Finally, HB 5046 prohibits an employer from firing an undocumented foreign national that is in the U.S. illegally. Federal law prohibits employers from employing foreign nationals who are illegally present in the U.S. This would require businesses to choose between violating federal law or state law.

Different industries have unique business, employee, and regulatory variables to consider when providing schedules that promote and support their employees and HB 5046 undermines the ability of each industry to properly manage their business in support of their employees.

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The confidential and sensitive tax information of businesses is one step closer to being handed over by local governments to unaccountable third-parties.

HB 2717 (Rep. Chris Welch, D- Westchester) seeks to allow local governments to share the specific financial information of businesses within their borders with third-parties. The justification is local governments are struggling to make ends meet and last year the state reduced some of the revenue they had shared with locals. These decisions should not result in exposing Illinois businesses to fishing expeditions using partial information, and risk spilling confidential information into the public domains.

Currently, local governments receive three reports from the Illinois Department of Revenue (IDOR). First, on an annual basis and free-of-charge, they receive a geo-location report of all the businesses in their jurisdiction. This report is available more frequently upon request. Second, on a monthly basis, they receive a report of any new Certificates of Registration (i.e. new businesses) that were issued to addresses within the local government. Third, they receive three times a year a report that contacts the business name, address, amount of sales tax distributed to the local government from sales at that business as part of the municipality’s 1% share of the 6.25% state sales tax, and the amount of sales tax distributed to the local government from any sales tax imposed by that local government on sales occurring at that business. This report is provided to the chief executive of the local government under a strict confidentiality agreement that carries misdemeanor penalties for violations. This third report is what HB 2717 seeks to allow third-parties to obtain.

During testimony, the proponents claimed HB 2717 would make the current process more confidential and that there are no protections currently in place. Both claims are demonstrably false. Under current law, the chief executive of a local government cannot share the financial information with anyone. The financial information is provided to the chief executive of the local government pursuant to a strict confidentiality agreement. We already know from the testimony of the proponents at a subject matter hearing on May 1st that some chief executives are, today, violating these confidentiality agreements and sharing the information with third parties. HB 2717 would legalize and reward their disregard for the law by removing the penalties. In other words, if HB 2717 were to pass, local governments and third parties could share this information without repercussion regardless of the existence of a confidentiality agreement. It takes a tremendous leap of faith to believe that allowing this information to be shared with other parties somehow makes it more confidential. If some local governments are willing to break the law, one can only imagine what a for-profit company would be willing to do with the information.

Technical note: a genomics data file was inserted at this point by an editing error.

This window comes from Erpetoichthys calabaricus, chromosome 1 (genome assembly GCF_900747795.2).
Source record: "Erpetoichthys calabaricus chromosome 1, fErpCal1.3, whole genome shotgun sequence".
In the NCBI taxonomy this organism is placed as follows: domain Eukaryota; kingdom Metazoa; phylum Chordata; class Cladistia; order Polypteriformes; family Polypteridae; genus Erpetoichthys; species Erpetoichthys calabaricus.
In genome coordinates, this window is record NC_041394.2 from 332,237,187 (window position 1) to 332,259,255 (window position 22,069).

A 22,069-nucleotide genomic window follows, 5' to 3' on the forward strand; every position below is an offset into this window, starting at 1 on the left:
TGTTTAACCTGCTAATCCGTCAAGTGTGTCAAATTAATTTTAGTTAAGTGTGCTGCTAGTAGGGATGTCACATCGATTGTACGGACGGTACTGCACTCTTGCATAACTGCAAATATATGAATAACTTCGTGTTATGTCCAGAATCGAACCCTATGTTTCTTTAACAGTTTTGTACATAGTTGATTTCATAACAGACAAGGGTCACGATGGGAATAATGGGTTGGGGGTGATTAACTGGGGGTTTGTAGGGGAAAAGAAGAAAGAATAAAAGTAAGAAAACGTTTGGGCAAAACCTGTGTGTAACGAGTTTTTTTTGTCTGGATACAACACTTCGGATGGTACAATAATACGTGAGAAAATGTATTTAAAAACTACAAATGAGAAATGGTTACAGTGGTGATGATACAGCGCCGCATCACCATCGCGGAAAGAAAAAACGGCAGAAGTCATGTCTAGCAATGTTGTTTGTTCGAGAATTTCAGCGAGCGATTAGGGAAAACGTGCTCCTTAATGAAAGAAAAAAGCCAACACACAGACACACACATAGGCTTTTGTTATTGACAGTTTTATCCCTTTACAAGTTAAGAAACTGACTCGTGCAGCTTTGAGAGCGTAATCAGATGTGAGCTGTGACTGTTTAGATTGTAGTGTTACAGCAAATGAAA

Given the admitted abuses and violations local governments have admitted are occurring today, the Assembly should be discussing revoking local government’s access to this information particularly given the fact they cannot justify a true need for it. Despite this, the opponents, led by IRMA, have offered two separate compromises. The only item we cannot agree to is allowing these sharing arrangements by contingency-fee. Contingency-fees incentivize casting the widest net possible. That is why entities such as the National Conference of State Legislators (NCSL), the Council on State Taxation (COST), and the American Institute of CPA’s have condemned the practice. Only one state, California, currently allows them and they are ranked dead last for ease of tax administration by COST.

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Lawmakers passed HB 4595 (Rep. Laura Fine, D-Glenview) out of the House Labor and Commerce Committee that would take $10 million in employer money from the Workers’ Compensation Commission Operations Fund to create a state-run Illinois Employers Mutual Insurance Company to compete with the over 300 private insurance companies already competing in Illinois. Illinois changed its workers’ compensation system in 2011 by limiting payments for carpal tunnel syndrome and for employees who can still work but whose injuries force them into lower-paying jobs. There was also a 30 percent cut to payments for doctors, hospitals and pharmacies treating those injured on the job. As a result, Illinois experienced a 13 percent decline in workers’ compensation medical costs between 2010 and 2014.